Halliburton, one of the companies under scrutiny for its role in the oil spill in the Gulf of Mexico, has amended lobbying disclosure reports for the past 15 months to fix discrepancies concerning the amounts the company spent.
The new reports show lobbying spending that is more than double more than double what it reported in the previous filings. The company now reports spending $120,000 in the first quarter of 2010, versus $50,000 in the earlier reports, and $450,000 in 2009, versus $200,000 in the earlier reports.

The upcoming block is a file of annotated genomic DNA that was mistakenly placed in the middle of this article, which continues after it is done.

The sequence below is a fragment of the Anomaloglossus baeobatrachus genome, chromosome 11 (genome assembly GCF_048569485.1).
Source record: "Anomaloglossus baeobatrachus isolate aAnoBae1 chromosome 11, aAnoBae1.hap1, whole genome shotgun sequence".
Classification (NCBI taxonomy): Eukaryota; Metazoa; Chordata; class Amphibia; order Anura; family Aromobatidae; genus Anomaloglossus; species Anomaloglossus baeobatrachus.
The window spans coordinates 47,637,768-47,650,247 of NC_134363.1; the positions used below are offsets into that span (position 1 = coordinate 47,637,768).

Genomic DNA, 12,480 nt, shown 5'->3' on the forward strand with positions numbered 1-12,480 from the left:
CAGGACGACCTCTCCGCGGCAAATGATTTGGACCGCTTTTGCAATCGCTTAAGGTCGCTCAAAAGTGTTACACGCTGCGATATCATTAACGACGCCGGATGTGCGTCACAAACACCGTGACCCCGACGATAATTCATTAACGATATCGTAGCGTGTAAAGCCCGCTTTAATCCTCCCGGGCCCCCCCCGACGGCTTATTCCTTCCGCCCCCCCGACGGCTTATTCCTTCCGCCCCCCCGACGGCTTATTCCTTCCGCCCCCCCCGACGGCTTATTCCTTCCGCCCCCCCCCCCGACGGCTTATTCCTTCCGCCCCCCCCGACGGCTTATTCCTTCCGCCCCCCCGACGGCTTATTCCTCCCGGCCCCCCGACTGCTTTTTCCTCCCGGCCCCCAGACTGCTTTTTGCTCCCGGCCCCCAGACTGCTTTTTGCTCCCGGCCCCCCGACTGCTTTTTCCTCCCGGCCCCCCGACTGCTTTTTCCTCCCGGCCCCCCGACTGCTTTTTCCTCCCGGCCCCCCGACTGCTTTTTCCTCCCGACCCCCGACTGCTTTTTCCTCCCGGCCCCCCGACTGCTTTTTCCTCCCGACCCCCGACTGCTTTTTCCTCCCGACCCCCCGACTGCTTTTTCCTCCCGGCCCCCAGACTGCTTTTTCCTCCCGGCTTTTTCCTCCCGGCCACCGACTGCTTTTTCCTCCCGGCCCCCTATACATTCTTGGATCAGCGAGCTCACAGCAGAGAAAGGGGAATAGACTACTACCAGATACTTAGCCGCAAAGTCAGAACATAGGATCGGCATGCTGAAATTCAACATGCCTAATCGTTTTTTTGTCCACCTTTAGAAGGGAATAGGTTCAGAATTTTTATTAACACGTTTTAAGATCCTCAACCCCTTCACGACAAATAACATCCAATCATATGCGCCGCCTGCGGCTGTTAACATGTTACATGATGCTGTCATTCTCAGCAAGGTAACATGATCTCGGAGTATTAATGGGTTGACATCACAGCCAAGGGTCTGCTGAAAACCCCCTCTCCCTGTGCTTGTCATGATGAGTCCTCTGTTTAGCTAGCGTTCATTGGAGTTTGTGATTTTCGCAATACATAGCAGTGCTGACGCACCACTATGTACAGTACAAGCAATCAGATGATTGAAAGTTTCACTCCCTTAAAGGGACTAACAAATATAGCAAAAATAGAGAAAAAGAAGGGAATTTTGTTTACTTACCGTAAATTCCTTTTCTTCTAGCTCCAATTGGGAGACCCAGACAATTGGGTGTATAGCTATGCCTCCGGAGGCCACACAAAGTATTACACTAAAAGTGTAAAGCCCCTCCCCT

The amended versions appear to include $320,000 in fees paid to Jackson Lewis, an outside firm that lobbies for Halliburton, during that period. Jackson Lewis also amended the fee amounts the firm reported receiving from Halliburton, which dropped from $460,000 to $320,000.
Teresa Wong, a spokeswoman for Halliburton, could not immediately be reached for comment on the amended reports. Last week, Wong said via e-mail that the company had learned of the "potential discrepancies in its reporting of lobbying expenditures between the company’s fees and those reported by outside firms" and was looking into them.